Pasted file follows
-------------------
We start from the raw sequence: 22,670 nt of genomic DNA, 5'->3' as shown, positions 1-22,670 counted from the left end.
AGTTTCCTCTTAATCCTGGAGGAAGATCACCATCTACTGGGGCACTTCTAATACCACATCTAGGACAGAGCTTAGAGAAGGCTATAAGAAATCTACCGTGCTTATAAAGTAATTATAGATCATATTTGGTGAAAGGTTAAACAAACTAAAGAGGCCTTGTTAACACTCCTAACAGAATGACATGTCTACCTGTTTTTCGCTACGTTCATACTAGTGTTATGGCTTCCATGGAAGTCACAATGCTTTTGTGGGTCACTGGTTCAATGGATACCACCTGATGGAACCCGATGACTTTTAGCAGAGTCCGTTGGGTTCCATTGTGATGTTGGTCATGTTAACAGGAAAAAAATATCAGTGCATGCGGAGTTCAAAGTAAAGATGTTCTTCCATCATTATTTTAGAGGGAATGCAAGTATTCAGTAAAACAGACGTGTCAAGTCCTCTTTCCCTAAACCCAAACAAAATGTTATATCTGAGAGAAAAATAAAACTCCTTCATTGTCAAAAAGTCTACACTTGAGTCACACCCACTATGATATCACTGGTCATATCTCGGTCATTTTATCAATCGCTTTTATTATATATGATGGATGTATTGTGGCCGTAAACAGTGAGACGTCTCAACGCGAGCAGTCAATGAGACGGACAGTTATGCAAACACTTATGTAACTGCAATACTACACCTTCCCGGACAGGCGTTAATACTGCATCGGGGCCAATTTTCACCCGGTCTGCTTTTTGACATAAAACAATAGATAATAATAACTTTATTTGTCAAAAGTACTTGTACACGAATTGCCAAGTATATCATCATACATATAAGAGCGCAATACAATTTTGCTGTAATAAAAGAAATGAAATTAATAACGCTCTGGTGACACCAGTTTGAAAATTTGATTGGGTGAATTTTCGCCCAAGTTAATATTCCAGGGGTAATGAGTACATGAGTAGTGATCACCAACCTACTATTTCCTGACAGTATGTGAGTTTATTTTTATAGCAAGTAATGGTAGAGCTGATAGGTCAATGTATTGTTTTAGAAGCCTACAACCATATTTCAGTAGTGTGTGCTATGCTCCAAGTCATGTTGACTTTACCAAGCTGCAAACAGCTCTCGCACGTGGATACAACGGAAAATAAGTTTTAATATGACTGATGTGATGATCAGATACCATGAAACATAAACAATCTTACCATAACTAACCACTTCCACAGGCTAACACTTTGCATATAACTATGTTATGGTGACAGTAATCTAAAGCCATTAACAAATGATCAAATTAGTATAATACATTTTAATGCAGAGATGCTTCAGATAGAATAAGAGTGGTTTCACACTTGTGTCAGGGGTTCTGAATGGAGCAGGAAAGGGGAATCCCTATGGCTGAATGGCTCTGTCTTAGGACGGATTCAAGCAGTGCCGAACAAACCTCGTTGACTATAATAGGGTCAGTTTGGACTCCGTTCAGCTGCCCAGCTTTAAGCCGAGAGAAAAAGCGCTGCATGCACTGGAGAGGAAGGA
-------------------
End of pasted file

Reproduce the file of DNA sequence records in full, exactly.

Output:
We start from the raw sequence: 22,670 nt of genomic DNA, 5'->3' as shown, positions 1-22,670 counted from the left end.
AGTTTCCTCTTAATCCTGGAGGAAGATCACCATCTACTGGGGCACTTCTAATACCACATCTAGGACAGAGCTTAGAGAAGGCTATAAGAAATCTACCGTGCTTATAAAGTAATTATAGATCATATTTGGTGAAAGGTTAAACAAACTAAAGAGGCCTTGTTAACACTCCTAACAGAATGACATGTCTACCTGTTTTTCGCTACGTTCATACTAGTGTTATGGCTTCCATGGAAGTCACAATGCTTTTGTGGGTCACTGGTTCAATGGATACCACCTGATGGAACCCGATGACTTTTAGCAGAGTCCGTTGGGTTCCATTGTGATGTTGGTCATGTTAACAGGAAAAAAATATCAGTGCATGCGGAGTTCAAAGTAAAGATGTTCTTCCATCATTATTTTAGAGGGAATGCAAGTATTCAGTAAAACAGACGTGTCAAGTCCTCTTTCCCTAAACCCAAACAAAATGTTATATCTGAGAGAAAAATAAAACTCCTTCATTGTCAAAAAGTCTACACTTGAGTCACACCCACTATGATATCACTGGTCATATCTCGGTCATTTTATCAATCGCTTTTATTATATATGATGGATGTATTGTGGCCGTAAACAGTGAGACGTCTCAACGCGAGCAGTCAATGAGACGGACAGTTATGCAAACACTTATGTAACTGCAATACTACACCTTCCCGGACAGGCGTTAATACTGCATCGGGGCCAATTTTCACCCGGTCTGCTTTTTGACATAAAACAATAGATAATAATAACTTTATTTGTCAAAAGTACTTGTACACGAATTGCCAAGTATATCATCATACATATAAGAGCGCAATACAATTTTGCTGTAATAAAAGAAATGAAATTAATAACGCTCTGGTGACACCAGTTTGAAAATTTGATTGGGTGAATTTTCGCCCAAGTTAATATTCCAGGGGTAATGAGTACATGAGTAGTGATCACCAACCTACTATTTCCTGACAGTATGTGAGTTTATTTTTATAGCAAGTAATGGTAGAGCTGATAGGTCAATGTATTGTTTTAGAAGCCTACAACCATATTTCAGTAGTGTGTGCTATGCTCCAAGTCATGTTGACTTTACCAAGCTGCAAACAGCTCTCGCACGTGGATACAACGGAAAATAAGTTTTAATATGACTGATGTGATGATCAGATACCATGAAACATAAACAATCTTACCATAACTAACCACTTCCACAGGCTAACACTTTGCATATAACTATGTTATGGTGACAGTAATCTAAAGCCATTAACAAATGATCAAATTAGTATAATACATTTTAATGCAGAGATGCTTCAGATAGAATAAGAGTGGTTTCACACTTGTGTCAGGGGTTCTGAATGGAGCAGGAAAGGGGAATCCCTATGGCTGAATGGCTCTGTCTTAGGACGGATTCAAGCAGTGCCGAACAAACCTCGTTGACTATAATAGGGTCAGTTTGGACTCCGTTCAGCTGCCCAGCTTTAAGCCGAGAGAAAAAGCGCTGCATGCACTGGAGAGGAAGGA